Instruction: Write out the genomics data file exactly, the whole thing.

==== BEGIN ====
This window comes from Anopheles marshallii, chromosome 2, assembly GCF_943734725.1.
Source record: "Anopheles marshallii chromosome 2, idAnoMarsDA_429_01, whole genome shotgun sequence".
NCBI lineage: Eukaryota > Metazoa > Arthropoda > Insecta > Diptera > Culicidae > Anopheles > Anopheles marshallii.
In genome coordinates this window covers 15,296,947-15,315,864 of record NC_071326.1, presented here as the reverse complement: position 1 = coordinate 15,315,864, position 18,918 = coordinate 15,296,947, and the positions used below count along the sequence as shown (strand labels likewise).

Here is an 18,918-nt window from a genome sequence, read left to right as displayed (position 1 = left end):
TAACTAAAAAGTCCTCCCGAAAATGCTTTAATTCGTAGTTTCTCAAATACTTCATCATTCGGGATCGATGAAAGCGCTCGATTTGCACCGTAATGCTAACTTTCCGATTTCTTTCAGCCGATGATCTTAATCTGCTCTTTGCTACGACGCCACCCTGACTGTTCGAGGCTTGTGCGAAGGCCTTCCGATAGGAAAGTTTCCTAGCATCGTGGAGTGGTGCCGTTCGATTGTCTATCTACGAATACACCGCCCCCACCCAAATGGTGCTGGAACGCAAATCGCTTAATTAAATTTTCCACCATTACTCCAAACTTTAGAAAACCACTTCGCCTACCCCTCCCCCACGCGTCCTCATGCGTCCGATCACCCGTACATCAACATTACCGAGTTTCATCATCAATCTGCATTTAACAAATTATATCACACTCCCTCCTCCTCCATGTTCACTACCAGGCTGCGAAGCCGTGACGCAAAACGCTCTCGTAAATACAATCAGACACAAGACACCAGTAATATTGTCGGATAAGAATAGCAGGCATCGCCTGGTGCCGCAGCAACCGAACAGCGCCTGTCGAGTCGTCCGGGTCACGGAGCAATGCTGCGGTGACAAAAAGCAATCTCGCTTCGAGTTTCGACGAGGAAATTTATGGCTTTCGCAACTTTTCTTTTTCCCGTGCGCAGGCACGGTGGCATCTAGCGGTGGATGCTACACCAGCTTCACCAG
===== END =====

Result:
This window comes from Anopheles marshallii, chromosome 2, assembly GCF_943734725.1.
Source record: "Anopheles marshallii chromosome 2, idAnoMarsDA_429_01, whole genome shotgun sequence".
NCBI lineage: Eukaryota > Metazoa > Arthropoda > Insecta > Diptera > Culicidae > Anopheles > Anopheles marshallii.
In genome coordinates this window covers 15,296,947-15,315,864 of record NC_071326.1, presented here as the reverse complement: position 1 = coordinate 15,315,864, position 18,918 = coordinate 15,296,947, and the positions used below count along the sequence as shown (strand labels likewise).

Here is an 18,918-nt window from a genome sequence, read left to right as displayed (position 1 = left end):
TAACTAAAAAGTCCTCCCGAAAATGCTTTAATTCGTAGTTTCTCAAATACTTCATCATTCGGGATCGATGAAAGCGCTCGATTTGCACCGTAATGCTAACTTTCCGATTTCTTTCAGCCGATGATCTTAATCTGCTCTTTGCTACGACGCCACCCTGACTGTTCGAGGCTTGTGCGAAGGCCTTCCGATAGGAAAGTTTCCTAGCATCGTGGAGTGGTGCCGTTCGATTGTCTATCTACGAATACACCGCCCCCACCCAAATGGTGCTGGAACGCAAATCGCTTAATTAAATTTTCCACCATTACTCCAAACTTTAGAAAACCACTTCGCCTACCCCTCCCCCACGCGTCCTCATGCGTCCGATCACCCGTACATCAACATTACCGAGTTTCATCATCAATCTGCATTTAACAAATTATATCACACTCCCTCCTCCTCCATGTTCACTACCAGGCTGCGAAGCCGTGACGCAAAACGCTCTCGTAAATACAATCAGACACAAGACACCAGTAATATTGTCGGATAAGAATAGCAGGCATCGCCTGGTGCCGCAGCAACCGAACAGCGCCTGTCGAGTCGTCCGGGTCACGGAGCAATGCTGCGGTGACAAAAAGCAATCTCGCTTCGAGTTTCGACGAGGAAATTTATGGCTTTCGCAACTTTTCTTTTTCCCGTGCGCAGGCACGGTGGCATCTAGCGGTGGATGCTACACCAGCTTCACCAG